I pursued my career with grit and determination, somehow juggling home and work pressures – a challenge which I know many female researchers face to this day. I missed out on a lot of family time, as I spent my evenings and weekends writing my papers. One of my children called my laptop ‘my baby’, which smarted at the time, but now that both my sons are in their 30s and following academic paths as junior doctors, I’m reassured that it can’t have affected them too badly. What’s more, it fills me with a deep sense of pride that they have both decided to follow a similar path.
I’ve published extensively on peritoneal dialysis and dialysis in the elderly and have been involved in the production of several books, including:
- Handbook of Dialysis. Levy J, Brown E, Lawrence A. Publisher: Oxford University Press 2016 (4th edition)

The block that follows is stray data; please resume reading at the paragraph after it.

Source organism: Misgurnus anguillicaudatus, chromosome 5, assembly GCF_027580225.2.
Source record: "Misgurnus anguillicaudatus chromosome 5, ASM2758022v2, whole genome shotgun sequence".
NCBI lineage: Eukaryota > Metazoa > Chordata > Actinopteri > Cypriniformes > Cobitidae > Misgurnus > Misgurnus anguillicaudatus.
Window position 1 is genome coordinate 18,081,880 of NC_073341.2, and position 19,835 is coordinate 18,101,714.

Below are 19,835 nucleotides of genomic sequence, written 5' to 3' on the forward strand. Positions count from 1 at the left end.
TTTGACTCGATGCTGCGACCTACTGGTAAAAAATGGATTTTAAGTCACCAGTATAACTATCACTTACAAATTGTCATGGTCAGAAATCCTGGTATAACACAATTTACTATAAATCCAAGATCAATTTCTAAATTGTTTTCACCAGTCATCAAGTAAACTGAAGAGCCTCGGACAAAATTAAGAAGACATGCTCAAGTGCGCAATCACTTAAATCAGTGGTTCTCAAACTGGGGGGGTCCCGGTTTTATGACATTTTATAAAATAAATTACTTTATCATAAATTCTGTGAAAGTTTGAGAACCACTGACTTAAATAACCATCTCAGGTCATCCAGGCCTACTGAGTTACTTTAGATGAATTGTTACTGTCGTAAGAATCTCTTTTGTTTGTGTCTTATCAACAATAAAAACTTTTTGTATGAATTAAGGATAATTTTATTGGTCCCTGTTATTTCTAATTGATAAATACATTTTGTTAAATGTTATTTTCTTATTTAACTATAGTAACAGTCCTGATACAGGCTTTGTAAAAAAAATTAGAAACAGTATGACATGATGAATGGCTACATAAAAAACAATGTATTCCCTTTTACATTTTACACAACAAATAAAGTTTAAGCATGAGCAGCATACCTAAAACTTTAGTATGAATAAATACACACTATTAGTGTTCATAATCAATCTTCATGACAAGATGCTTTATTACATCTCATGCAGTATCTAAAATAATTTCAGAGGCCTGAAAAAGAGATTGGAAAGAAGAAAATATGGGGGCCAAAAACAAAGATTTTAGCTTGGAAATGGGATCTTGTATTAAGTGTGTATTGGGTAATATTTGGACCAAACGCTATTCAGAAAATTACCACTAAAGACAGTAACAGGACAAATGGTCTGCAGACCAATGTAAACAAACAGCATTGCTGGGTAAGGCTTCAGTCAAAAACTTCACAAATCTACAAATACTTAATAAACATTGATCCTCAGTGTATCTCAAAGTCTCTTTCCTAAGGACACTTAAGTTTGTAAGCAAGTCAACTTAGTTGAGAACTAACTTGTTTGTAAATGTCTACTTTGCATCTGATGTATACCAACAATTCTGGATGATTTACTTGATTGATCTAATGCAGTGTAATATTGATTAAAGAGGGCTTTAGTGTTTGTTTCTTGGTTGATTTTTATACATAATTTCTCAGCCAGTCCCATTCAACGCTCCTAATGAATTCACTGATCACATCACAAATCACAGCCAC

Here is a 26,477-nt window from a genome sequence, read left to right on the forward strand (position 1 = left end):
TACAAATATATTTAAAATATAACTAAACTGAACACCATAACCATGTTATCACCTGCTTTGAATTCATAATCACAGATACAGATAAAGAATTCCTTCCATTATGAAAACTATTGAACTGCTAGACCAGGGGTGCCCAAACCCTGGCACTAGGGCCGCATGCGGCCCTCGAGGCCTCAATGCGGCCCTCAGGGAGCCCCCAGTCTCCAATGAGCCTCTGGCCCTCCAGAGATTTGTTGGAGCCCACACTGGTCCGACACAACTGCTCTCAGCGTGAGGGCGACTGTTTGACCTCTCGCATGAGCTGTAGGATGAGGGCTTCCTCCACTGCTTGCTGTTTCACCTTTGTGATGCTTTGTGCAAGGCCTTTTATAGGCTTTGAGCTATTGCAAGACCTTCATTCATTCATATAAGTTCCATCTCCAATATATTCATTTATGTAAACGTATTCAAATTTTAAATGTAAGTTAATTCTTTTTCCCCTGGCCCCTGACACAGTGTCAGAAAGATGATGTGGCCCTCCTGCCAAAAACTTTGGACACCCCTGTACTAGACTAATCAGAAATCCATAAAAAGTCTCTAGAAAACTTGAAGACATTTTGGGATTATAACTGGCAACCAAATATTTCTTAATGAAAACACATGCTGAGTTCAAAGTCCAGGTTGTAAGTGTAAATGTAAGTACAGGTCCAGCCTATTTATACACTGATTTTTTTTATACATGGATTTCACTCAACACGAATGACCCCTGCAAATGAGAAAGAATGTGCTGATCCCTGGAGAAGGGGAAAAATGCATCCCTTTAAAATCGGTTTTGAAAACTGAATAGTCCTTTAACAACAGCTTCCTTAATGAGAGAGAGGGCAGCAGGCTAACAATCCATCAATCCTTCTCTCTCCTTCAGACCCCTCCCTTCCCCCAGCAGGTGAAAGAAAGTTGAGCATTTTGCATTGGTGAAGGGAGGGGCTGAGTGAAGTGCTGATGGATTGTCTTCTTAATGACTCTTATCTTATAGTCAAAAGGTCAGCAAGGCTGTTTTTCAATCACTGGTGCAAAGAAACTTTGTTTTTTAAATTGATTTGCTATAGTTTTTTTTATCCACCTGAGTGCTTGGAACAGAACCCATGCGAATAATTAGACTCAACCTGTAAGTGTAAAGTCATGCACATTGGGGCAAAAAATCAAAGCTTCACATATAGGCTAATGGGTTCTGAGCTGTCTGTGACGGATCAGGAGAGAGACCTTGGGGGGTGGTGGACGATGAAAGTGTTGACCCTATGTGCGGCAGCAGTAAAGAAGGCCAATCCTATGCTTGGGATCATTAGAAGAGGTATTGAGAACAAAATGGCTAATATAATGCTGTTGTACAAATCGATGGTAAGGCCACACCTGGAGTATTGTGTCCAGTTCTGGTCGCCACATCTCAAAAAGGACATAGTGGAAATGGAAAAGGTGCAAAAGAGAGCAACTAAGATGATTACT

- Supportive Care for the Renal Patient., 2nd Edition, Ed., Chambers EJ, Brown EA, Germain M Oxford University Press 2010
- Kidney Disease: From advanced disease to bereavement, 2nd edition. Brown EA, Murtagh FEM, Murphy E. Oxford University Press 2012
I could have retired by now, but I still get a buzz each time I get a paper published. The work is incredibly rewarding, because the end result covers everything from having papers published, to achieving a positive effect on frontline clinical outcomes, influencing a major and miserable long-term condition. It’s also extremely satisfying to see the people I’ve supervised as research fellows progressing and developing themselves as experts.